Commentary: Wage negotiations, capacity to pay and companies’ aggressive tax strategies

In my thirty-odd years working in the sugar sector, I have been told may times about the argument, when collective bargaining talks are up that union proposals, in particular wage demands, ought to take into account the employer’s capacity to pay. I found the argument as clear as a cup of coffee because I was quite familiar with the ancient and illegal practice of double accounting in my home country where sugar companies were, most of the time, privately owned: one book for the government tax agency; another for the owners. Recent news about “aggressive” taxation practices by transnational corporations, among which some sugar companies are counted, just compound the difficulty to understand what “capacity to pay” refers to, and what economic fairness has to do with all this.

Let’s take the example of Illovo Sugar, the largest sugar company in Africa, with operations in South Africa, Swaziland, Mozambique, Malawi, Zambia and Tanzania.[1]  In many of these countries, given the prevalent real low wages, it’s not strange that collective bargaining is overwhelming dominated by the negotiations on wages and financial benefits, such as bonuses and allowances, issue that directly highlights the employer’s “capacity to pay.”

All Illovo operations usually complete their collective bargaining and wage negotiations in the first half of the calendar year on company-based processes. The exception is South Africa, where negotiations take place under the National Bargaining Council for the Sugar Manufacturing and Refining Industry [2], and a slightly difference case in Mozambique where the sugar workers union, SINTIA, negotiates a basic wage for the sector, which is then taken as a base for negotiations at local level, e.g. Illovo’s subsidiary Maragra Sugar.

Wages Increases in Illovo Sugar subsidiaries (2013)

Illovo Subsidiary (Country)   / Union Wage Increase % Inflation Rate (est. 2012) Wage Increase minus   Inflation
Zambia Sugar (Zambia) /   NUPAAW 15 6.9 + 8.1
Illovo Malawi  (Malawi) / SPAWUM 26 35 – 9.0
Ubombo Sugar (Swaziland) /   SAPAWU 9.5 9.0 + 0.5
Kilombero Sugar (Tanzania)   / TPAWU 10 9.8 + 0.2
South Africa (Sugar   Bargaining Council)* 8 5.9 + 2.1
Maragra Sugar (Mozambique)   / SINTIA N/A

(*) The agreement includes an extra payment of ZAR 200.00 and ZAR 150.00 for employees in Band “A” and “B” respectively, effective in November 2013. (Bands “A’ and “B” in the Paterson classification system.) USD 1.00=CAR 9.80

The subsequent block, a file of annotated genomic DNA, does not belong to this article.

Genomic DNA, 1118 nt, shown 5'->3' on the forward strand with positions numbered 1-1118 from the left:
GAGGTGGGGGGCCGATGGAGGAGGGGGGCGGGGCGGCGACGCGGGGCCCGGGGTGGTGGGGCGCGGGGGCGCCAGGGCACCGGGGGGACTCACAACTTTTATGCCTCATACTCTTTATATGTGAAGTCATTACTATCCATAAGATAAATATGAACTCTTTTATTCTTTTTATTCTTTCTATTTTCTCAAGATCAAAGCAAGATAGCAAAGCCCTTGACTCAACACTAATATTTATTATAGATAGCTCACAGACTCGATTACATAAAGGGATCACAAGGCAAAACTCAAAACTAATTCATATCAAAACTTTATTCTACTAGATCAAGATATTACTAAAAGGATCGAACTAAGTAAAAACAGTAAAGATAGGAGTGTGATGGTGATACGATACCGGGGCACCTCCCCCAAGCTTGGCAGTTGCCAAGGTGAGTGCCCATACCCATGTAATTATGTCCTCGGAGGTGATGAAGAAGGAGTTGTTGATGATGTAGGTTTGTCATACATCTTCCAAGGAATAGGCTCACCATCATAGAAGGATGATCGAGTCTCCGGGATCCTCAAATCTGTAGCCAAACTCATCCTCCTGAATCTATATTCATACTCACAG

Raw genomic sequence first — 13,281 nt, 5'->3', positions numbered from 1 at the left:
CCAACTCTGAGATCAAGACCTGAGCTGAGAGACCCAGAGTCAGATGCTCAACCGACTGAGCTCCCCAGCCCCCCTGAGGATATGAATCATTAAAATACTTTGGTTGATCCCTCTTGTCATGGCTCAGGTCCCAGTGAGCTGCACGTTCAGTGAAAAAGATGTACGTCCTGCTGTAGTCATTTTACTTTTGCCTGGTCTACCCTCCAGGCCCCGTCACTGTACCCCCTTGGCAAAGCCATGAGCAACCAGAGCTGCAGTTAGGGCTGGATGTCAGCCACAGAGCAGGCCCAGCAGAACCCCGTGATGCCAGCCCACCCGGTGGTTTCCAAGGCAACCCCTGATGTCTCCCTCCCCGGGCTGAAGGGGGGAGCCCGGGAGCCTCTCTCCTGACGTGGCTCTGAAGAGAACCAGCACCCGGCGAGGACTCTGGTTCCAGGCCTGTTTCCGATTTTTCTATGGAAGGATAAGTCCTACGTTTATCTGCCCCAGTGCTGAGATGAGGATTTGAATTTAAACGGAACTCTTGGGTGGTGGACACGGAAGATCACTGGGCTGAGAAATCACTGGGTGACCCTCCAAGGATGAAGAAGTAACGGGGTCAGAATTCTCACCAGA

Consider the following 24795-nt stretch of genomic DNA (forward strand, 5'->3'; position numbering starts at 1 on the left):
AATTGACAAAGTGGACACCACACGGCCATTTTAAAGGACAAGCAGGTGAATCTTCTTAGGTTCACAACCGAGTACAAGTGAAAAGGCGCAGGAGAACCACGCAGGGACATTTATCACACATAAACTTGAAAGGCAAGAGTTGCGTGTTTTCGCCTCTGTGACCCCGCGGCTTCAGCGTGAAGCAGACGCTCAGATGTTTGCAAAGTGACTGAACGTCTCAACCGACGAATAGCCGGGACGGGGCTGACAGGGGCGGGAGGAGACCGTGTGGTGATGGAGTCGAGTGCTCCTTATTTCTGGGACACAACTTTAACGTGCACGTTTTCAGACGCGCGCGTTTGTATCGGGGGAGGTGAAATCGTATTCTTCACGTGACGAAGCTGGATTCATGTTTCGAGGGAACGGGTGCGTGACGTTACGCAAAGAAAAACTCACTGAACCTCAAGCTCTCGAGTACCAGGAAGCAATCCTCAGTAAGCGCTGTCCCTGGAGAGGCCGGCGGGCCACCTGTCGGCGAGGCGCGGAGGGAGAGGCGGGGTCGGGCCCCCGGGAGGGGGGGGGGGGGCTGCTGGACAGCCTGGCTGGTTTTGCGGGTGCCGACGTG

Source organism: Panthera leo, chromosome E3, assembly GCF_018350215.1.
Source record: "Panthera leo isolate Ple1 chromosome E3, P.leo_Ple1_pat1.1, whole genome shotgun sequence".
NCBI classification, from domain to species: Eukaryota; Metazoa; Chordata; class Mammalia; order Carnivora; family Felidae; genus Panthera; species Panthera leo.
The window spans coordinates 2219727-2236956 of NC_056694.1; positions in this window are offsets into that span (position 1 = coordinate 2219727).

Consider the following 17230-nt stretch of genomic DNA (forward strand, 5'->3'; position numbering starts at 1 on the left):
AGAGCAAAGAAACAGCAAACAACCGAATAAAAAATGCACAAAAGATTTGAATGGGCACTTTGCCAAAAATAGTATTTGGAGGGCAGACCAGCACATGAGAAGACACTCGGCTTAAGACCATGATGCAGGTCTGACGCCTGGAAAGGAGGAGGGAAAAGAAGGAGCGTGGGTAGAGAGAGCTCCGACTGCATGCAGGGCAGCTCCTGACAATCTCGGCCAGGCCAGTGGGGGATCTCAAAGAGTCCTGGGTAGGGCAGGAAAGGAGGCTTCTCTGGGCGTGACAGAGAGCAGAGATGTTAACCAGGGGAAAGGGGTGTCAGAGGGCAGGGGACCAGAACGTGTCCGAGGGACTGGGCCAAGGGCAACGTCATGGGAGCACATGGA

The largest wage increase was achieved by NUPAAW at Zambia Sugar, which is rapidly becoming the Group’s flagship operation, but workers in two operations (Ubombo and Kilombero) barely surpassed the 2012 estimated inflation rate, while the Malawian workers took a real major hit.

First comment. On Economic Fairness. While we have to resist the temptation to equal increases on operational profits[3] with wage increases, some economic fairness is needed to protect the purchasing power of workers – after all it relates to the economic health of a country.

In the fiscal year to 31 March 2013, Illovo Sugar posted a 41 percent increase in operational profits and 44 percent increase in payments on dividends per share. These figures dwarf all 2013 wage increases in the Group’s operations and salt-rub the Malawian wound, where the two rather small operations produced a mere 17 percent of the total sugar produced by the Group in 2012 (300,000 tonnes of the 1.746 million tonnes) but accounted for an astonishing 39 percent of the Group’s total operation profits. Illovo Sugar (Malawi) reported that operational profits jump from 12.0 billion kwachas in 2012 to 31.1 billion in 2013, and dividends per share went from 795 tambala to 1,465 tambala: an 85 percent increase. (USD 1.00 = MWK 323.00; tambala is 1/100 of a kwacha). All this while the workers lost some nine percentage points on the 2012 inflation rate. Without a union, things would have gone much worse for the workers. In other words, without a union struggle to ensure economic fairness, an employer’s “capacity to pay” has not much to do with their actual financial performance.